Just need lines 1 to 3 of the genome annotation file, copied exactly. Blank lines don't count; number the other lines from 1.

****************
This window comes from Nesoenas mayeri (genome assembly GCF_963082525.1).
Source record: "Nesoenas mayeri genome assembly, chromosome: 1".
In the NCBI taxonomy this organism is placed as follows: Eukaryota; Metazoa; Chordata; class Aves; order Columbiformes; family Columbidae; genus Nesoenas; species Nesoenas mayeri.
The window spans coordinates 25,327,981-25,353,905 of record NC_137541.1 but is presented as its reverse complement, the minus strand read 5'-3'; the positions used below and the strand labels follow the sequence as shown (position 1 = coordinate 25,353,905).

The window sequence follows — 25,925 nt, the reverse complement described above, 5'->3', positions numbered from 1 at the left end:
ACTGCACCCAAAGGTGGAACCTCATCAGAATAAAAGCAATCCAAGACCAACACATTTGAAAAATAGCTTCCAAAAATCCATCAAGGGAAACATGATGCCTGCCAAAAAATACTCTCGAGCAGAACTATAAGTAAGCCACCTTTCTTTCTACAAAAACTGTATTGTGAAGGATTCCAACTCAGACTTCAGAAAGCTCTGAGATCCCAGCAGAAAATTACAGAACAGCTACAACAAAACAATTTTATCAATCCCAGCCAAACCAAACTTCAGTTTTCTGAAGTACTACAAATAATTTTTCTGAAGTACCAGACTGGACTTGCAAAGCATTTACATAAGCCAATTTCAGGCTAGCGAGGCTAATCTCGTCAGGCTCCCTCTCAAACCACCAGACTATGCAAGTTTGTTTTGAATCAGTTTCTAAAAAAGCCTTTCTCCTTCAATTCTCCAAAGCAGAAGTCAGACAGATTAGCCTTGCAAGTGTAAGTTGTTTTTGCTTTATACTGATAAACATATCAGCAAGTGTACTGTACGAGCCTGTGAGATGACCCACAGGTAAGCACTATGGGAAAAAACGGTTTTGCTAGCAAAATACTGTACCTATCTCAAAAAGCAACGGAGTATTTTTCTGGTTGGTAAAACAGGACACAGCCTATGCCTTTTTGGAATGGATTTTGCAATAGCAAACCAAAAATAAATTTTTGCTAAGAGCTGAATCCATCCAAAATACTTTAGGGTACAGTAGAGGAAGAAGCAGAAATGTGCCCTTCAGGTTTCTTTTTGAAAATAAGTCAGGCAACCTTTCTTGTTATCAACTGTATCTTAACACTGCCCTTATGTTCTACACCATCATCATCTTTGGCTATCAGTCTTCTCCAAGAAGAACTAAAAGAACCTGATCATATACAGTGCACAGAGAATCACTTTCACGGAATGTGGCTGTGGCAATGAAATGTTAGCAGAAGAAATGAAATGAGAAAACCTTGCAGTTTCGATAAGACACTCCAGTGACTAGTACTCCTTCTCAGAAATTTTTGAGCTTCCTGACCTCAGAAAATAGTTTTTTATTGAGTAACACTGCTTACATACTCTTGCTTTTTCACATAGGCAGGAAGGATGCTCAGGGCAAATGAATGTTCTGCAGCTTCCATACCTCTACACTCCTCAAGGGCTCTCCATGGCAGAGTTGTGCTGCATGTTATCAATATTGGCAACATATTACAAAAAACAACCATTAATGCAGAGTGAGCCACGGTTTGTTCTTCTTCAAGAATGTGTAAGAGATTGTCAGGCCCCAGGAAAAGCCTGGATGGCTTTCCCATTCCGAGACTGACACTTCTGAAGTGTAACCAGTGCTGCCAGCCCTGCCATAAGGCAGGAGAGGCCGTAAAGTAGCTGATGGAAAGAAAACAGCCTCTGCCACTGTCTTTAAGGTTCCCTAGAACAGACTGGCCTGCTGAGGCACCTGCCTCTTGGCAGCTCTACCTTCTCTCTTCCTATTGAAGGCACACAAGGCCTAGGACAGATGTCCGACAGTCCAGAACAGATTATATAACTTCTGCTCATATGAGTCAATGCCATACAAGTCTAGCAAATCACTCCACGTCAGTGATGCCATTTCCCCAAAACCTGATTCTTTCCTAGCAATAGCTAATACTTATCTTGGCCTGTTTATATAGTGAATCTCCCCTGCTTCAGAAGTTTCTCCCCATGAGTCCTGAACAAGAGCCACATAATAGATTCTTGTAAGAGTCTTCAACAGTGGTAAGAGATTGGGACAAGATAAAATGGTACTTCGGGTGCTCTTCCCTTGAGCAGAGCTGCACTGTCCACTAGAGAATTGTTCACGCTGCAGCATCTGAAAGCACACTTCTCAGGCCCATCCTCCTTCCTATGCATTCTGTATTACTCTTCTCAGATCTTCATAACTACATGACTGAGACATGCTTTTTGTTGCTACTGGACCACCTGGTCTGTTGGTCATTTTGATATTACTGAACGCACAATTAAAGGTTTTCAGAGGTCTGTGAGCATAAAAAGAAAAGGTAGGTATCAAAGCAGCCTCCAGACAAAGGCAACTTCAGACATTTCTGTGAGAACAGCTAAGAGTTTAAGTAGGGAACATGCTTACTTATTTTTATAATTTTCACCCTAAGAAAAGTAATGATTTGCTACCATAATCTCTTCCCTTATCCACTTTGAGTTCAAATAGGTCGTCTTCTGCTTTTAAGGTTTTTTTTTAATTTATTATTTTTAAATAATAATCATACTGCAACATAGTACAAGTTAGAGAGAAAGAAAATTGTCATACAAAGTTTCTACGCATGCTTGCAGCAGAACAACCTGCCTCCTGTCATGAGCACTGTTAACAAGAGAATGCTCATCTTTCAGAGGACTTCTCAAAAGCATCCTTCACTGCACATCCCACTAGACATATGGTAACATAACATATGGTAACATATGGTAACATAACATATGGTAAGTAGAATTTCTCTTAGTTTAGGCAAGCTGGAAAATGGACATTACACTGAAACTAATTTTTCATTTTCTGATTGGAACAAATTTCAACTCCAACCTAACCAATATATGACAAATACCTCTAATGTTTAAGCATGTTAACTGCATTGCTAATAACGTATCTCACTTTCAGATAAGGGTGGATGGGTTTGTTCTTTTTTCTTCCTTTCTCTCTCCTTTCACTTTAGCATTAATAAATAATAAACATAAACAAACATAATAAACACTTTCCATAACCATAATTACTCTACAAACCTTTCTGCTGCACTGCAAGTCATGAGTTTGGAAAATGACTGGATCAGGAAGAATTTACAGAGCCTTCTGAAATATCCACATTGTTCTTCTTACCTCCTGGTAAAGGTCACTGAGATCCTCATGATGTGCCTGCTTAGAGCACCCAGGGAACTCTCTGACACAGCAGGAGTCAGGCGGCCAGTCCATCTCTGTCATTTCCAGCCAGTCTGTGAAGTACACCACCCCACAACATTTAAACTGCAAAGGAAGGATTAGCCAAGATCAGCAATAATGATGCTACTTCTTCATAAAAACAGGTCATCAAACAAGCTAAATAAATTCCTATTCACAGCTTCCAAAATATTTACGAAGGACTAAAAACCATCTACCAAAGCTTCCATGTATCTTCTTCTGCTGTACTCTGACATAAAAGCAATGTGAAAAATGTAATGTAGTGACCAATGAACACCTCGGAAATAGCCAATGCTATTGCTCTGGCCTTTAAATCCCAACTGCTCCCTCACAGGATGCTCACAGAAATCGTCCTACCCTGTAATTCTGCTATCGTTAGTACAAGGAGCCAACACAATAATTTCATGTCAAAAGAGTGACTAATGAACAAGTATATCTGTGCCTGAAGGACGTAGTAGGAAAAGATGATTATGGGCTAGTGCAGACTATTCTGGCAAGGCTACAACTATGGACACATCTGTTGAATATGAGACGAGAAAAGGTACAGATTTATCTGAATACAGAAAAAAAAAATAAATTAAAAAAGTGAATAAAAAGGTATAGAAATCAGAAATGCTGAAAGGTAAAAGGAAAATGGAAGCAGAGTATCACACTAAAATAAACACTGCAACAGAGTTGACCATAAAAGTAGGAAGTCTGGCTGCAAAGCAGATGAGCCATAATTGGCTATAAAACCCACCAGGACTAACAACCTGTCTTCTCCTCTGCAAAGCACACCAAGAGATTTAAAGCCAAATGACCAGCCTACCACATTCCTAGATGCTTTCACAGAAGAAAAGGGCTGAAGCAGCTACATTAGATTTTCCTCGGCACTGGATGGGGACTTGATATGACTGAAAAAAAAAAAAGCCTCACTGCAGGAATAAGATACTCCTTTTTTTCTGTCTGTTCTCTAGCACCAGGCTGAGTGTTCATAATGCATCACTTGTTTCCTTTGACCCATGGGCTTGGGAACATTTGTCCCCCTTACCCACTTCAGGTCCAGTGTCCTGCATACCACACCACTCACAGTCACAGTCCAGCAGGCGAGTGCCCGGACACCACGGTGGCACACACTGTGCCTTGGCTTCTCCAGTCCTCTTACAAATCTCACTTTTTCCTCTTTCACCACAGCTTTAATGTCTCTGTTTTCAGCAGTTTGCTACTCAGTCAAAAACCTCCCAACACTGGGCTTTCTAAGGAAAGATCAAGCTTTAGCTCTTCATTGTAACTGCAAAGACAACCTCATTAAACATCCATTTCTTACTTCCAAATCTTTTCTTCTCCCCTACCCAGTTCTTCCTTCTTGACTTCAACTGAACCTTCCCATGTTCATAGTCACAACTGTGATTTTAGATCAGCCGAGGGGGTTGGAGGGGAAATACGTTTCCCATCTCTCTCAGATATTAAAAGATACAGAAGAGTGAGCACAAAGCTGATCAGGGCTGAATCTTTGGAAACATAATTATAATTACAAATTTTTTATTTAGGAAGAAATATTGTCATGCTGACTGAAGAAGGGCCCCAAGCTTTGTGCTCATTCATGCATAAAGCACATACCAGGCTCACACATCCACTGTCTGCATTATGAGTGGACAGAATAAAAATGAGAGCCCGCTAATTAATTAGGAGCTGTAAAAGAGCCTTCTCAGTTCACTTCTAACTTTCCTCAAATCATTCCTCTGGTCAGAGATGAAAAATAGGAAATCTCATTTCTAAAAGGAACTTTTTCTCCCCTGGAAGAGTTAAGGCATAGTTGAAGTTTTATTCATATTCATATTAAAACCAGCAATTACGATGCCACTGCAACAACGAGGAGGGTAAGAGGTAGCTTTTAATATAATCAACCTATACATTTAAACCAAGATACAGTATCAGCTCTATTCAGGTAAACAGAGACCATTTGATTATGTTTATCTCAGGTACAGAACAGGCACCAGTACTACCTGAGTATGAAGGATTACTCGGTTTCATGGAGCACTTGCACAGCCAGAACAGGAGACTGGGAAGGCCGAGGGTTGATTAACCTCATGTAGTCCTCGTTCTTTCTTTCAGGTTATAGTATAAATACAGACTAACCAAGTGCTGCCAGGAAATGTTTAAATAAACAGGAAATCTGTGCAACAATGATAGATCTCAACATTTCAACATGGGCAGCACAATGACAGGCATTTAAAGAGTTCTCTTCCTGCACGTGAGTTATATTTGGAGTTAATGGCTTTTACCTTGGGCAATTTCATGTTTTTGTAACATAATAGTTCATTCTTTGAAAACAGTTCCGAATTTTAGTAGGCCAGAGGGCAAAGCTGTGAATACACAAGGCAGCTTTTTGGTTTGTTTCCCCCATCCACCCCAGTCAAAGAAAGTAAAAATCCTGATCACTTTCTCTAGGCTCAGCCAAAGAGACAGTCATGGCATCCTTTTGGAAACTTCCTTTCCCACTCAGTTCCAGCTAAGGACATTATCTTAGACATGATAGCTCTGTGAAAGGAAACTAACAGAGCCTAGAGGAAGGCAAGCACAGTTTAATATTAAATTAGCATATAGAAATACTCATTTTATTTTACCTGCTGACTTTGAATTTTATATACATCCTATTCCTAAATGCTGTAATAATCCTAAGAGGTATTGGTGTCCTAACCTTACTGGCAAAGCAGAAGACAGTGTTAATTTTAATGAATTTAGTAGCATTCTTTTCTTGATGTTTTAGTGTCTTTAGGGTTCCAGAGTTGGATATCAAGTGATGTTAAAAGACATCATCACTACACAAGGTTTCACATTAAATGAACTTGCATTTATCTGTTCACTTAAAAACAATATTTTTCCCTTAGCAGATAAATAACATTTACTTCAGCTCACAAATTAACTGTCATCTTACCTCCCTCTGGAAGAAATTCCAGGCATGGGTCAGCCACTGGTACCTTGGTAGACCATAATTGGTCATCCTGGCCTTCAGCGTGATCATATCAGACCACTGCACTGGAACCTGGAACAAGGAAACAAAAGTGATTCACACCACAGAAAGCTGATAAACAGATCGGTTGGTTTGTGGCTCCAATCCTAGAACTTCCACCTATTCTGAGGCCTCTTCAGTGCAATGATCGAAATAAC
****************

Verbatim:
This window comes from Nesoenas mayeri (genome assembly GCF_963082525.1).
Source record: "Nesoenas mayeri genome assembly, chromosome: 1".
In the NCBI taxonomy this organism is placed as follows: Eukaryota; Metazoa; Chordata; class Aves; order Columbiformes; family Columbidae; genus Nesoenas; species Nesoenas mayeri.